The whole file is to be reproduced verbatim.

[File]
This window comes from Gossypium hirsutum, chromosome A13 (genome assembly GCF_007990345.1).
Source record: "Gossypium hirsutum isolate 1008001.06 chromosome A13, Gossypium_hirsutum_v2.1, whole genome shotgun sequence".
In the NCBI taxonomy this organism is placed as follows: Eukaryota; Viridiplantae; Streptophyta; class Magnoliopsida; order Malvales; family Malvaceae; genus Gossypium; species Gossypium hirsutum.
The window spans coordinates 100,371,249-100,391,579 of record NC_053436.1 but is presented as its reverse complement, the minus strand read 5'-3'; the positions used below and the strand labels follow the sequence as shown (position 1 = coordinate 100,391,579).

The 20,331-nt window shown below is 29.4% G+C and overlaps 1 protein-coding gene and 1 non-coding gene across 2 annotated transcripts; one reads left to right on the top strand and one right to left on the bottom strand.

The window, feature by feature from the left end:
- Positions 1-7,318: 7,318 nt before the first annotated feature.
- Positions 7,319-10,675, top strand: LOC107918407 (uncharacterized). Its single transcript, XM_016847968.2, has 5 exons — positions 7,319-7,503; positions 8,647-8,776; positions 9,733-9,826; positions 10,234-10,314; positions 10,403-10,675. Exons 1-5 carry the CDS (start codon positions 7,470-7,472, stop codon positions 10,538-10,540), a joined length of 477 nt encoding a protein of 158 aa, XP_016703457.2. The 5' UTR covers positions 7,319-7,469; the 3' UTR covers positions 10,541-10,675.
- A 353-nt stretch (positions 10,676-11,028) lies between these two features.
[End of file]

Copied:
This window comes from Gossypium hirsutum, chromosome A13 (genome assembly GCF_007990345.1).
Source record: "Gossypium hirsutum isolate 1008001.06 chromosome A13, Gossypium_hirsutum_v2.1, whole genome shotgun sequence".
In the NCBI taxonomy this organism is placed as follows: Eukaryota; Viridiplantae; Streptophyta; class Magnoliopsida; order Malvales; family Malvaceae; genus Gossypium; species Gossypium hirsutum.
The window spans coordinates 100,371,249-100,391,579 of record NC_053436.1 but is presented as its reverse complement, the minus strand read 5'-3'; the positions used below and the strand labels follow the sequence as shown (position 1 = coordinate 100,391,579).

The 20,331-nt window shown below is 29.4% G+C and overlaps 1 protein-coding gene and 1 non-coding gene across 2 annotated transcripts; one reads left to right on the top strand and one right to left on the bottom strand.

The window, feature by feature from the left end:
- Positions 1-7,318: 7,318 nt before the first annotated feature.
- Positions 7,319-10,675, top strand: LOC107918407 (uncharacterized). Its single transcript, XM_016847968.2, has 5 exons — positions 7,319-7,503; positions 8,647-8,776; positions 9,733-9,826; positions 10,234-10,314; positions 10,403-10,675. Exons 1-5 carry the CDS (start codon positions 7,470-7,472, stop codon positions 10,538-10,540), a joined length of 477 nt encoding a protein of 158 aa, XP_016703457.2. The 5' UTR covers positions 7,319-7,469; the 3' UTR covers positions 10,541-10,675.
- A 353-nt stretch (positions 10,676-11,028) lies between these two features.